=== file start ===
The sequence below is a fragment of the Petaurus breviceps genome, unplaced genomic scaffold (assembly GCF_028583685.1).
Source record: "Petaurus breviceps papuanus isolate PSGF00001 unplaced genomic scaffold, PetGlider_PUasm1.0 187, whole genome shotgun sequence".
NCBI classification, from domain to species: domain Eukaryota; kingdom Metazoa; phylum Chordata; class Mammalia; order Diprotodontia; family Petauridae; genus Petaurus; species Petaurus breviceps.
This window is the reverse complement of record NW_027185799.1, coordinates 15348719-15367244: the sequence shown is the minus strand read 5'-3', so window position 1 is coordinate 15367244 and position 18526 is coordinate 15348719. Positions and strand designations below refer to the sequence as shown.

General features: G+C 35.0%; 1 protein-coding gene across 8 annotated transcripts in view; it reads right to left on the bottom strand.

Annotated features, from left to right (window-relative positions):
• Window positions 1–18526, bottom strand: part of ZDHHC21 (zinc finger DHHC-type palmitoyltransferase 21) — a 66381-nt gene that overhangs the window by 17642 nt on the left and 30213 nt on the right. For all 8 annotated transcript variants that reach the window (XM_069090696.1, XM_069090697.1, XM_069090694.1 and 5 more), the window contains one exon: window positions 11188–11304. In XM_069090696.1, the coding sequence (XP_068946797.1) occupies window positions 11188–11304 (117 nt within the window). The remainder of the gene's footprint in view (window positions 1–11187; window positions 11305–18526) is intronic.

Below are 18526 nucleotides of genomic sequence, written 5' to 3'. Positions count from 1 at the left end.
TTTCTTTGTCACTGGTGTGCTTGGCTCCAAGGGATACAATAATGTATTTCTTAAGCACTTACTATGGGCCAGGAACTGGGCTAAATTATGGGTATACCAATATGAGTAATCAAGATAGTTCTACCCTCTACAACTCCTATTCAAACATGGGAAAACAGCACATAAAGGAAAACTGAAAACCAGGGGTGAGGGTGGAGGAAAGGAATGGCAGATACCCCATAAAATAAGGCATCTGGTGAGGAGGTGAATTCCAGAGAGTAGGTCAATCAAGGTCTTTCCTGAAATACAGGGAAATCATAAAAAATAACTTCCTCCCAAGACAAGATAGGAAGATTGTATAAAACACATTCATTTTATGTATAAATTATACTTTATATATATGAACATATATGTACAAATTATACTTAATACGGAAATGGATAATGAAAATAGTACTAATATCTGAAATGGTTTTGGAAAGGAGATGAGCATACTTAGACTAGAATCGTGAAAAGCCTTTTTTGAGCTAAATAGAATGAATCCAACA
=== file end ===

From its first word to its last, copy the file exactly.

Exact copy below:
The sequence below is a fragment of the Petaurus breviceps genome, unplaced genomic scaffold (assembly GCF_028583685.1).
Source record: "Petaurus breviceps papuanus isolate PSGF00001 unplaced genomic scaffold, PetGlider_PUasm1.0 187, whole genome shotgun sequence".
NCBI classification, from domain to species: domain Eukaryota; kingdom Metazoa; phylum Chordata; class Mammalia; order Diprotodontia; family Petauridae; genus Petaurus; species Petaurus breviceps.
This window is the reverse complement of record NW_027185799.1, coordinates 15348719-15367244: the sequence shown is the minus strand read 5'-3', so window position 1 is coordinate 15367244 and position 18526 is coordinate 15348719. Positions and strand designations below refer to the sequence as shown.

General features: G+C 35.0%; 1 protein-coding gene across 8 annotated transcripts in view; it reads right to left on the bottom strand.

Annotated features, from left to right (window-relative positions):
• Window positions 1–18526, bottom strand: part of ZDHHC21 (zinc finger DHHC-type palmitoyltransferase 21) — a 66381-nt gene that overhangs the window by 17642 nt on the left and 30213 nt on the right. For all 8 annotated transcript variants that reach the window (XM_069090696.1, XM_069090697.1, XM_069090694.1 and 5 more), the window contains one exon: window positions 11188–11304. In XM_069090696.1, the coding sequence (XP_068946797.1) occupies window positions 11188–11304 (117 nt within the window). The remainder of the gene's footprint in view (window positions 1–11187; window positions 11305–18526) is intronic.

Below are 18526 nucleotides of genomic sequence, written 5' to 3'. Positions count from 1 at the left end.
TTTCTTTGTCACTGGTGTGCTTGGCTCCAAGGGATACAATAATGTATTTCTTAAGCACTTACTATGGGCCAGGAACTGGGCTAAATTATGGGTATACCAATATGAGTAATCAAGATAGTTCTACCCTCTACAACTCCTATTCAAACATGGGAAAACAGCACATAAAGGAAAACTGAAAACCAGGGGTGAGGGTGGAGGAAAGGAATGGCAGATACCCCATAAAATAAGGCATCTGGTGAGGAGGTGAATTCCAGAGAGTAGGTCAATCAAGGTCTTTCCTGAAATACAGGGAAATCATAAAAAATAACTTCCTCCCAAGACAAGATAGGAAGATTGTATAAAACACATTCATTTTATGTATAAATTATACTTTATATATATGAACATATATGTACAAATTATACTTAATACGGAAATGGATAATGAAAATAGTACTAATATCTGAAATGGTTTTGGAAAGGAGATGAGCATACTTAGACTAGAATCGTGAAAAGCCTTTTTTGAGCTAAATAGAATGAATCCAACA